One of the great joys of the British summer has to be taking a stroll along the Southbank and ending up at Shakespeare’s iconic Globe for some open air theater. It was the first purpose-built theater in London, constructed in 1576 by actor-manager James Burbage. Shakespeare was a part of the resident troupe in the 1580s, and although he may have acted in the second Globe – a rebuilt version after the theater fire of 1613 – it is thought he never wrote for it. After the closure of all the theaters under England’s Puritan administration in 1642, in 1644 it was demolished to make room for tenements.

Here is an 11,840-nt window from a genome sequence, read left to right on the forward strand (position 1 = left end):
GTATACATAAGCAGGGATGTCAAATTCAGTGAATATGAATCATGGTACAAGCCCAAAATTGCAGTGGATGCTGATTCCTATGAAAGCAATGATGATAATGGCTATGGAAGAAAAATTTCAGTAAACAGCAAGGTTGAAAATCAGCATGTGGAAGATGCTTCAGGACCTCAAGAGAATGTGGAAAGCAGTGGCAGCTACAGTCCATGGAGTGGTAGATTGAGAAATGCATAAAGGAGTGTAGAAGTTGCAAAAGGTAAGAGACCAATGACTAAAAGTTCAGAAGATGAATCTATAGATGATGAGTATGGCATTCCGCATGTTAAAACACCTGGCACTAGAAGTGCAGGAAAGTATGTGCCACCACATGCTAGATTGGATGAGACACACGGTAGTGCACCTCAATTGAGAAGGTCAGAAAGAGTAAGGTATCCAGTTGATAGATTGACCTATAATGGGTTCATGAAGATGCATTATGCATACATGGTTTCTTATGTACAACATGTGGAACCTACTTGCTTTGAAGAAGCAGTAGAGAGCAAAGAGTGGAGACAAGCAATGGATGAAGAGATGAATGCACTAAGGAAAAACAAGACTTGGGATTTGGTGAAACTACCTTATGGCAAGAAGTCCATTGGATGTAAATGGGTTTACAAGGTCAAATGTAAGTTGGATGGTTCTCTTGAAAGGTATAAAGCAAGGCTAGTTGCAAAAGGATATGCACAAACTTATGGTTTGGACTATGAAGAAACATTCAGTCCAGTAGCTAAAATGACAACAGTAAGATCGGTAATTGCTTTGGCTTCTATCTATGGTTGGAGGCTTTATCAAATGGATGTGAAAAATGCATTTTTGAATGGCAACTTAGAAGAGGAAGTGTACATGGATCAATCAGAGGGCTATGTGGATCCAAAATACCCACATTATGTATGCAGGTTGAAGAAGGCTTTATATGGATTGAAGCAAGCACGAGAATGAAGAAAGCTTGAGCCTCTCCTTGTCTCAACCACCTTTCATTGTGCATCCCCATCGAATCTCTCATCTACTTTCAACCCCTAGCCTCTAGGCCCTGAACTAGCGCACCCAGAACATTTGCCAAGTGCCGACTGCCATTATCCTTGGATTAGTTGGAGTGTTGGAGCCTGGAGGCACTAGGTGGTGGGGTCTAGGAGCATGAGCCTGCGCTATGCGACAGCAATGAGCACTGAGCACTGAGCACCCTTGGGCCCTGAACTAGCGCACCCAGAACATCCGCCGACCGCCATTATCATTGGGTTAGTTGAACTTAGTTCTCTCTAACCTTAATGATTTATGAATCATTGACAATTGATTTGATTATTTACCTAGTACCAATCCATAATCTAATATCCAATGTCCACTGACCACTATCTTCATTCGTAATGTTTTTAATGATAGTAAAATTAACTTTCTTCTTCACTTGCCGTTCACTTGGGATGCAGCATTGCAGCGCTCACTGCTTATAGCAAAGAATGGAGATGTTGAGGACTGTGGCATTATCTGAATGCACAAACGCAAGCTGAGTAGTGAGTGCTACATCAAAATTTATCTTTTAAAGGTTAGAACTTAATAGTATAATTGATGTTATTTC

The reconstruction of the Globe in 1997, initiated by American actor and director Sam Wanamaker has ensured that the iconic theater has become a well-loved landmark of London’s landscape. Standing just a few hundred yards from the original Globe, visitors can enjoy plays, tours, exhibitions and courses. As You Like It and Much Ado About Nothing have just opened and while it sounds unglamorous, there’s surely no better way to see Shakespeare’s works than standing in the yard. Standing tickets cost £5.00.
Images courtesy of Pawel Libera and John Tramper